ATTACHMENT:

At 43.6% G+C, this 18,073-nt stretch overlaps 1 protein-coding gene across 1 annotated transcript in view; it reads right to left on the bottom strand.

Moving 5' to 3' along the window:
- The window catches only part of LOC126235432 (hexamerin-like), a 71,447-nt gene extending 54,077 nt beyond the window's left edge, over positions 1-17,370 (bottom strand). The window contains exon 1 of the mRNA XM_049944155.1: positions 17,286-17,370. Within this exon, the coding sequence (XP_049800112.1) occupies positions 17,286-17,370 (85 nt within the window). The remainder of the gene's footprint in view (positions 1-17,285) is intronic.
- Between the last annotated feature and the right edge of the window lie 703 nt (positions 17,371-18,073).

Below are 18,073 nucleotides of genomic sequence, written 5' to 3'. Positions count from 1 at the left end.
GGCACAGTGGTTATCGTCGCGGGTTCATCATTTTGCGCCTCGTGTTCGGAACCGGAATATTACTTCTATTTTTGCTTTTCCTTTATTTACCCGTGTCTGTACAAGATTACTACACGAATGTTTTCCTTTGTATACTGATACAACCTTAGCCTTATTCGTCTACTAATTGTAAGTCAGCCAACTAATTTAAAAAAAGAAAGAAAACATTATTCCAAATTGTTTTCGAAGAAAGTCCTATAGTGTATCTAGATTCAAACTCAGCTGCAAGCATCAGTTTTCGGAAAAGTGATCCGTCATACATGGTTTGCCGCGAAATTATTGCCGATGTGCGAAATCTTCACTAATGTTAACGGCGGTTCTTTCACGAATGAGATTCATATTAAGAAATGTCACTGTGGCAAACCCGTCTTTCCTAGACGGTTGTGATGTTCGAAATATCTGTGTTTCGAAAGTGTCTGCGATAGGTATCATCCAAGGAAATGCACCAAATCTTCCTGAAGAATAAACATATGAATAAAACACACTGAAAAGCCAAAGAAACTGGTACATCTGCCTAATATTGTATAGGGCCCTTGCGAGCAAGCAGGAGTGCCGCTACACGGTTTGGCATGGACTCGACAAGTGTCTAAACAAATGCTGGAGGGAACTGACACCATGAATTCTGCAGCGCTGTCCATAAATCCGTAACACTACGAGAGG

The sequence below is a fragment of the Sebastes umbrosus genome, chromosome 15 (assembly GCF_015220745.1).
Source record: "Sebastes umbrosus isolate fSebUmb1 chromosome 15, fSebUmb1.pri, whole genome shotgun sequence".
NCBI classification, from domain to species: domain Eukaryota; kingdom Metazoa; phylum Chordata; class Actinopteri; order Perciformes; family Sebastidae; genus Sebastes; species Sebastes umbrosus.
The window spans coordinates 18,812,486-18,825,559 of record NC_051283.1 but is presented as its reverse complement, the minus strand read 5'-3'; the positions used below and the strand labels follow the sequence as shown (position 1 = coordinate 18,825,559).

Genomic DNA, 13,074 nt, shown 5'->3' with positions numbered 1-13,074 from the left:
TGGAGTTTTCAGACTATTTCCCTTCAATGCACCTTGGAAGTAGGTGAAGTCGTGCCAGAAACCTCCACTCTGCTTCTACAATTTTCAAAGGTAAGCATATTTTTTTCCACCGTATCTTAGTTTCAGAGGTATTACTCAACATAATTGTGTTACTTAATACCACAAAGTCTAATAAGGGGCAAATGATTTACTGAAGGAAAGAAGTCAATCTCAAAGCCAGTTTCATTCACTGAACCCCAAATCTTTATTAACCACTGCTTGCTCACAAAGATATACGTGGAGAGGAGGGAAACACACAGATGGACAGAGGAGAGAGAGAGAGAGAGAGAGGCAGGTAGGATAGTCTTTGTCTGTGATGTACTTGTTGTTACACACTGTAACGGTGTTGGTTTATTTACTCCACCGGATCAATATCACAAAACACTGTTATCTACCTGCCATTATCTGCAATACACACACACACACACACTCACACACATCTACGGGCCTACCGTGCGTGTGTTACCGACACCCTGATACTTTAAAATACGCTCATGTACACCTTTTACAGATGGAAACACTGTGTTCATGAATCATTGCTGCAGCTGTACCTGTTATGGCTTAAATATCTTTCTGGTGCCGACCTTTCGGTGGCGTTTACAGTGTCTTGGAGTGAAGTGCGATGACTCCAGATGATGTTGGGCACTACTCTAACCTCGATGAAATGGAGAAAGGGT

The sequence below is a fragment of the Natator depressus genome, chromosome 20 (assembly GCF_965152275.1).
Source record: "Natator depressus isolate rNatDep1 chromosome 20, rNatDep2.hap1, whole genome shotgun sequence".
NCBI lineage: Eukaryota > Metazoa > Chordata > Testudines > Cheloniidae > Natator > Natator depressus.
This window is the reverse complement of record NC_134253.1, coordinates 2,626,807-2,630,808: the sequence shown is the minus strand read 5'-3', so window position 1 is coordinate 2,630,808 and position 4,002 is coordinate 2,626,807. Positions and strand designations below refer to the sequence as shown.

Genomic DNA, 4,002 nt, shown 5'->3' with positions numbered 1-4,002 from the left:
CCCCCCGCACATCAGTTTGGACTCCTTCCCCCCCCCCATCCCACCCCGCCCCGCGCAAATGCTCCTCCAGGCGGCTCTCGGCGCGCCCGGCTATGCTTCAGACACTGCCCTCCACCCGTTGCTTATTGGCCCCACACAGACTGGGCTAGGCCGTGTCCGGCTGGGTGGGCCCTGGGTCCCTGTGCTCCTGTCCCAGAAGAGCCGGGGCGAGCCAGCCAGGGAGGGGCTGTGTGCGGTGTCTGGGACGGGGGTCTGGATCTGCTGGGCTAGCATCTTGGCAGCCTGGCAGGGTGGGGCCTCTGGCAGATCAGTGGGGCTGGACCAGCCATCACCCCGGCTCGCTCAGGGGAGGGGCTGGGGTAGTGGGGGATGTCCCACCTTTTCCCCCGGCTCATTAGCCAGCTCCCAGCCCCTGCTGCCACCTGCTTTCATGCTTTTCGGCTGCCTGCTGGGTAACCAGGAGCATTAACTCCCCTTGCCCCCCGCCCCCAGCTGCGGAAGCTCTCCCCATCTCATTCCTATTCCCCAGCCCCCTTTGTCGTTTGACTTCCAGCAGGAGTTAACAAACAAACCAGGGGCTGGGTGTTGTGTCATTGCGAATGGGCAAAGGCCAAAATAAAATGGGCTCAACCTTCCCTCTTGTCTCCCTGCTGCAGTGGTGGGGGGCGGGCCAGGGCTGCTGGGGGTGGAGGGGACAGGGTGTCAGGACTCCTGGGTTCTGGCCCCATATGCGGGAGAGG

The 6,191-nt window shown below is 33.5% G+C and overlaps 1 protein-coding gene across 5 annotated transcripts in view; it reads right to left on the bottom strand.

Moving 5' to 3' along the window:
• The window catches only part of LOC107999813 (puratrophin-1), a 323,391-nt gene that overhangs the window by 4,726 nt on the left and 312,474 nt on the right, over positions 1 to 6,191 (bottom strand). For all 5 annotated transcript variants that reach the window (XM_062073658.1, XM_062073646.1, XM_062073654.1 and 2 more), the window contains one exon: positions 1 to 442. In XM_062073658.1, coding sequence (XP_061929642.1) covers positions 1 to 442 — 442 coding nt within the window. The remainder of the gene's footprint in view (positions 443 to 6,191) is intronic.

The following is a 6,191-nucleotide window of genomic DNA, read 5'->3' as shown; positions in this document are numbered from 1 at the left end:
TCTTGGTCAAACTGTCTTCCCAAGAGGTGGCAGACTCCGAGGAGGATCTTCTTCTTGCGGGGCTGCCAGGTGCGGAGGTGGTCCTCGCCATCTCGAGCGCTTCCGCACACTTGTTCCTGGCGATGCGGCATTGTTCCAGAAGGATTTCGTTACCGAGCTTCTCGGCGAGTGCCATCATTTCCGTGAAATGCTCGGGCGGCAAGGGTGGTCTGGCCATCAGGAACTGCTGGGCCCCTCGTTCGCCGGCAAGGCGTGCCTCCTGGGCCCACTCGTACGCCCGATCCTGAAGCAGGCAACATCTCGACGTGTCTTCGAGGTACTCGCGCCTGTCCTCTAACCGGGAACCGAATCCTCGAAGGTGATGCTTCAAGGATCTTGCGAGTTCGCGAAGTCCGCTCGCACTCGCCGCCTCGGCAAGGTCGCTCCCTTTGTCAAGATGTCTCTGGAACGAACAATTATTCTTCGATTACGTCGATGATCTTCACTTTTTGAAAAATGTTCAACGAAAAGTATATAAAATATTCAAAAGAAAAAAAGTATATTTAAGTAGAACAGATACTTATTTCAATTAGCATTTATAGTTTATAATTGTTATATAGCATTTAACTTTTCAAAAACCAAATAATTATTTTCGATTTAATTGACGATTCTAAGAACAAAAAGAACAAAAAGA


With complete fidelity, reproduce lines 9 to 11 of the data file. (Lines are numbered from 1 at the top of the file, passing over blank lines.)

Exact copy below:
NCBI classification, from domain to species: domain Eukaryota; kingdom Metazoa; phylum Chordata; class Actinopteri; order Perciformes; family Sebastidae; genus Sebastes; species Sebastes umbrosus.
The window spans coordinates 18,812,486-18,825,559 of record NC_051283.1 but is presented as its reverse complement, the minus strand read 5'-3'; the positions used below and the strand labels follow the sequence as shown (position 1 = coordinate 18,825,559).

Genomic DNA, 13,074 nt, shown 5'->3' with positions numbered 1-13,074 from the left: